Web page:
Local leaders discuss implications of charging sales tax online at BYU-sponsored symposium



    The debate still rages on as to whether Internet sales should be taxed, almost two years after the House of Representatives imposed a three-year block on any new Internet taxation.

    The J. Reuben Clark Law School hosted the Electronic Commerce Taxation Symposium in the Wilkinson Student Center on Friday. Representatives from the educational, state government and business sectors spoke.

    Richard B. McKeown, chief of staff to Utah Gov. Mike Leavitt, said that if the current sales tax cannot be repaired then it should be eliminated.

    “The Internet has now amplified all of the concerns that we’ve had about the sales tax anyway,” he said.

    Sales tax on Internet transactions is not the only issue because Utah also employs a use tax, McKeown said.

    If a Utah resident purchases goods over the Internet for consumption in the state, she is supposed to report the use tax and pay for it at tax time, he said.

    However, less than 1,300 residents reported use tax last year, which is money the state should have received, McKeowan said.

    Walter Hellerstein, law professor at the University of Georgia, said states view the Internet as a black hole of lost revenue.

    The three-year moratorium on Internet taxation was the first legislative act by the government, imposed by the Commerce Committee of the House of Representatives in 1998, Hellerstein said.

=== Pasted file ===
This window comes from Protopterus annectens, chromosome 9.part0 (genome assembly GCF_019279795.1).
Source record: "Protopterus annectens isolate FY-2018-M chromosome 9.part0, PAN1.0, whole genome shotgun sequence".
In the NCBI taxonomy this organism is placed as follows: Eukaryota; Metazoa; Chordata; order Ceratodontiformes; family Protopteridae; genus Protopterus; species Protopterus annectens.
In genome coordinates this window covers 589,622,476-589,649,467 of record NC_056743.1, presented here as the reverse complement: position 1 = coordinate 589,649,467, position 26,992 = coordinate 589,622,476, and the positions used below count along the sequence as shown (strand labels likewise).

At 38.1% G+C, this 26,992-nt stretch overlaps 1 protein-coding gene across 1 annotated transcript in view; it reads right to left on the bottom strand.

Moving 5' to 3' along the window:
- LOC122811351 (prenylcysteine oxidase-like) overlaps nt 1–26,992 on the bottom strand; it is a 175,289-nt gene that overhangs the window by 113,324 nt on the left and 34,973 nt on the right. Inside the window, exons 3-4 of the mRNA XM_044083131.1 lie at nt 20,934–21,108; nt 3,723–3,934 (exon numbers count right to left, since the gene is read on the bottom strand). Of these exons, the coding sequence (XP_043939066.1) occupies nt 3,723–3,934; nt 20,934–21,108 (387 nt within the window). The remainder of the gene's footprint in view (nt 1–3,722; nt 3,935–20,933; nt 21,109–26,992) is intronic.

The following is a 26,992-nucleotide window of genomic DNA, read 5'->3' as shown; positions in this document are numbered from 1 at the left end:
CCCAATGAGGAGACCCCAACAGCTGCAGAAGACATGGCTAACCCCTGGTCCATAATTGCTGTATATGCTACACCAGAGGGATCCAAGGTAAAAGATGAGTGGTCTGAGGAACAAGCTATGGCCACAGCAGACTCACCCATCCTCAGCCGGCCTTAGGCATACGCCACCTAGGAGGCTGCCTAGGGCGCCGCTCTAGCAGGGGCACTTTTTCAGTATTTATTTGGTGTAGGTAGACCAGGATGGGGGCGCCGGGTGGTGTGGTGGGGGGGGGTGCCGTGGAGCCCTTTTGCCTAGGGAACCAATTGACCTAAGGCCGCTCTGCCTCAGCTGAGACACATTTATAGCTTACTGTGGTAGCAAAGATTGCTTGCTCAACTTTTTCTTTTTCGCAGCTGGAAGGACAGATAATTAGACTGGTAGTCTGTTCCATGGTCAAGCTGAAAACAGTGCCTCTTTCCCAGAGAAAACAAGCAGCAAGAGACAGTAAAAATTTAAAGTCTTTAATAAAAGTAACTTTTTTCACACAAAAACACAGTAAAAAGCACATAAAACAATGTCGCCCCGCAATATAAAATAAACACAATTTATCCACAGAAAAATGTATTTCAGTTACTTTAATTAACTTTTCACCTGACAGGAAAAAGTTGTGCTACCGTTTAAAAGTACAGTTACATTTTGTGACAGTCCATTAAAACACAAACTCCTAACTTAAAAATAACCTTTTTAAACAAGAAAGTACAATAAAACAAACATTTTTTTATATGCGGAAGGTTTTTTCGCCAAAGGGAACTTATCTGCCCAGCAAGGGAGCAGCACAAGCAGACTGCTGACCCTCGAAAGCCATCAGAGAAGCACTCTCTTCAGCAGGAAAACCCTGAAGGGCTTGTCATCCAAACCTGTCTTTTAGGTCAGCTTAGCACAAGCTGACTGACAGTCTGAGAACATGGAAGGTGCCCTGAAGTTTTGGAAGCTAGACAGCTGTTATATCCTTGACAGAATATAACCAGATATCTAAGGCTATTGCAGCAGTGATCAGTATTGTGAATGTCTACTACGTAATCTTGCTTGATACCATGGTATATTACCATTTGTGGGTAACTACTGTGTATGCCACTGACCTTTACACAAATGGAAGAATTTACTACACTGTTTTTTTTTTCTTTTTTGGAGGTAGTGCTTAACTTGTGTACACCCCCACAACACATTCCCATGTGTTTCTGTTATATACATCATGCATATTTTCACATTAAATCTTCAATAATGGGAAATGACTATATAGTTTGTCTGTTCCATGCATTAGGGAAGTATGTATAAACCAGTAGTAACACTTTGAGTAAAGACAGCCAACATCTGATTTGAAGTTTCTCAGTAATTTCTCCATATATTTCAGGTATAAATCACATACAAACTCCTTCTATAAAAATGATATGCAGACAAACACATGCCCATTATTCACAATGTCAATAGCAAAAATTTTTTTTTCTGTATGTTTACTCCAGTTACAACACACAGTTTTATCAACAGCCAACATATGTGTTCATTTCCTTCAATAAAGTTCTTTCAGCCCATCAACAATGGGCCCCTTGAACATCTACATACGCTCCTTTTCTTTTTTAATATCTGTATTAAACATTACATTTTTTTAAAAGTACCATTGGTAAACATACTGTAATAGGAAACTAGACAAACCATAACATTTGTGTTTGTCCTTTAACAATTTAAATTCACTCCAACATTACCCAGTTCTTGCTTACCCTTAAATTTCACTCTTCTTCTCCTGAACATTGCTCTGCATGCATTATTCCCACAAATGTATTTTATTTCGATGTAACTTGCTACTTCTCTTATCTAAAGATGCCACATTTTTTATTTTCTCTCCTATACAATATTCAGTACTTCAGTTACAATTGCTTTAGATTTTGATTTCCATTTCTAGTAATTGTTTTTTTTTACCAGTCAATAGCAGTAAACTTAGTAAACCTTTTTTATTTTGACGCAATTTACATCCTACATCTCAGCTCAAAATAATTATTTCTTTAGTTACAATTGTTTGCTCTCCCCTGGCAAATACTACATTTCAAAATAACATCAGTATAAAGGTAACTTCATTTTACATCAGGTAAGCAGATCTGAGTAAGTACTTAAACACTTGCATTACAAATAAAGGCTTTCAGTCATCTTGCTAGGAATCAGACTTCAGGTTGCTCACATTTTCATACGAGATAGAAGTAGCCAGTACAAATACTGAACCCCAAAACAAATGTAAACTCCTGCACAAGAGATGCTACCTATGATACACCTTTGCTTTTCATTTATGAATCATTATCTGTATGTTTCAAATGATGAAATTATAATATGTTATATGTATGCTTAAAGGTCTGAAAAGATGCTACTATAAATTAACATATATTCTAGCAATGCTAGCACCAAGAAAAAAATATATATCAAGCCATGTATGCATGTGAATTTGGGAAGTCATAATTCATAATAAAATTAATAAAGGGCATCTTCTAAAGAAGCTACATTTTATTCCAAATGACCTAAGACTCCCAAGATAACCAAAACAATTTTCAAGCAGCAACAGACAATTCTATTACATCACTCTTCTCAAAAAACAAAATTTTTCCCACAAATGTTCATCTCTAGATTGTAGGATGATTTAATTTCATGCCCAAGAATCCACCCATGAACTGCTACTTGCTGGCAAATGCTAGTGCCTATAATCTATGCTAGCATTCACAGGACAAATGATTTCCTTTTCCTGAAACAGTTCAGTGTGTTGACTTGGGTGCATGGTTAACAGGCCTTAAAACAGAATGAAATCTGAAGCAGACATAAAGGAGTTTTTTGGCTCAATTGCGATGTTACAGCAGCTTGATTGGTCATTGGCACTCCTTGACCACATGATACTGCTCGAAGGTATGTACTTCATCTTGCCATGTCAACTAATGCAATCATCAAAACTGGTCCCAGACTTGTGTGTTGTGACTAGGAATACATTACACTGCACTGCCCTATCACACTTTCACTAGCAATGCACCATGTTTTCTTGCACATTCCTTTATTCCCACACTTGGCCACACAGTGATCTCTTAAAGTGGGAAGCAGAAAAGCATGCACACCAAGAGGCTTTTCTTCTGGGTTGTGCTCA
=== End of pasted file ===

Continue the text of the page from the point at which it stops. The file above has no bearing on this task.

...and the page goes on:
At that time, Congress also established the Advisory Commission on Electronic Commerce to study issues related to taxes on the Net.

    However, Hellerstein said that it is unlikely the Commission will have a solution when it concludes in April.

    The solution to Internet taxation is to create a level playing field, where everyone who is selling the same product collects the same tax, he said.

    Rachel Anderson, 19, a freshman from Orem, with an open major, said she doesn’t mind being charged sales tax for online purchases.

    “I figure I’d be taxed anywhere else,” she said.

    However, Andrea Hrncirik, 20, a junior from Visalia, Calif., majoring in early childhood education and Spanish, is opposed to an online sales tax.

    “I think that it takes away the incentive of buying over the Internet,” she said.

    To solve how taxes should be collect online, Gov. Leavitt advocated technological solutions that includes software intervention, McKeown said.

    A third party would extract the correct sales tax from any electronic purchase in the state. It would then send the credit card company and the seller their portions of the transaction.

    Hellerstein’s theory keeps the responsibility of tax collection in the hands of retailers.

    However, Hellerstein said he didn’t know how it would apply to international sales.

    If the Internet remains tax free, states may have to seek alternative sources for funding.

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